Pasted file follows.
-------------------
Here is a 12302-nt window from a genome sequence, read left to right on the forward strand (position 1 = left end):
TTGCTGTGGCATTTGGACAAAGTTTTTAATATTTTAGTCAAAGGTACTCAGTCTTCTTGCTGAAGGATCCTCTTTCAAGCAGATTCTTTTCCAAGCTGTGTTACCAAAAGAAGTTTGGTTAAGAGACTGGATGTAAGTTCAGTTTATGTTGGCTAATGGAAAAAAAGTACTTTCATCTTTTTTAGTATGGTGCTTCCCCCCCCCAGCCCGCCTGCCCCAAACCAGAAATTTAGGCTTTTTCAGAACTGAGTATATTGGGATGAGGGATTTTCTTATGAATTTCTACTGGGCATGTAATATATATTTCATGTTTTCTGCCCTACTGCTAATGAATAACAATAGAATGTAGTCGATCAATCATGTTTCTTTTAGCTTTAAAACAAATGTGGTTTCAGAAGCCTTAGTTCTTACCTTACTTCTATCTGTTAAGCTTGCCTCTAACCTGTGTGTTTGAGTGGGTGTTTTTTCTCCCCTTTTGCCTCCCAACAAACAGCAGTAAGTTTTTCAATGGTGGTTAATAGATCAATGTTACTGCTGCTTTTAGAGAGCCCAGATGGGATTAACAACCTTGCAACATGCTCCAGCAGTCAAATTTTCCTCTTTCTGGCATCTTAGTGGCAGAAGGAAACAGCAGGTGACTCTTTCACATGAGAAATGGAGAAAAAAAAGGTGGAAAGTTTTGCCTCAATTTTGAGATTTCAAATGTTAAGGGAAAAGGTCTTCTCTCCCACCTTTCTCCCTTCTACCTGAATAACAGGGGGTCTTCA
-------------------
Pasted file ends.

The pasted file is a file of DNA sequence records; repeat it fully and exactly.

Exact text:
Here is a 12302-nt window from a genome sequence, read left to right on the forward strand (position 1 = left end):
TTGCTGTGGCATTTGGACAAAGTTTTTAATATTTTAGTCAAAGGTACTCAGTCTTCTTGCTGAAGGATCCTCTTTCAAGCAGATTCTTTTCCAAGCTGTGTTACCAAAAGAAGTTTGGTTAAGAGACTGGATGTAAGTTCAGTTTATGTTGGCTAATGGAAAAAAAGTACTTTCATCTTTTTTAGTATGGTGCTTCCCCCCCCCAGCCCGCCTGCCCCAAACCAGAAATTTAGGCTTTTTCAGAACTGAGTATATTGGGATGAGGGATTTTCTTATGAATTTCTACTGGGCATGTAATATATATTTCATGTTTTCTGCCCTACTGCTAATGAATAACAATAGAATGTAGTCGATCAATCATGTTTCTTTTAGCTTTAAAACAAATGTGGTTTCAGAAGCCTTAGTTCTTACCTTACTTCTATCTGTTAAGCTTGCCTCTAACCTGTGTGTTTGAGTGGGTGTTTTTTCTCCCCTTTTGCCTCCCAACAAACAGCAGTAAGTTTTTCAATGGTGGTTAATAGATCAATGTTACTGCTGCTTTTAGAGAGCCCAGATGGGATTAACAACCTTGCAACATGCTCCAGCAGTCAAATTTTCCTCTTTCTGGCATCTTAGTGGCAGAAGGAAACAGCAGGTGACTCTTTCACATGAGAAATGGAGAAAAAAAAGGTGGAAAGTTTTGCCTCAATTTTGAGATTTCAAATGTTAAGGGAAAAGGTCTTCTCTCCCACCTTTCTCCCTTCTACCTGAATAACAGGGGGTCTTCA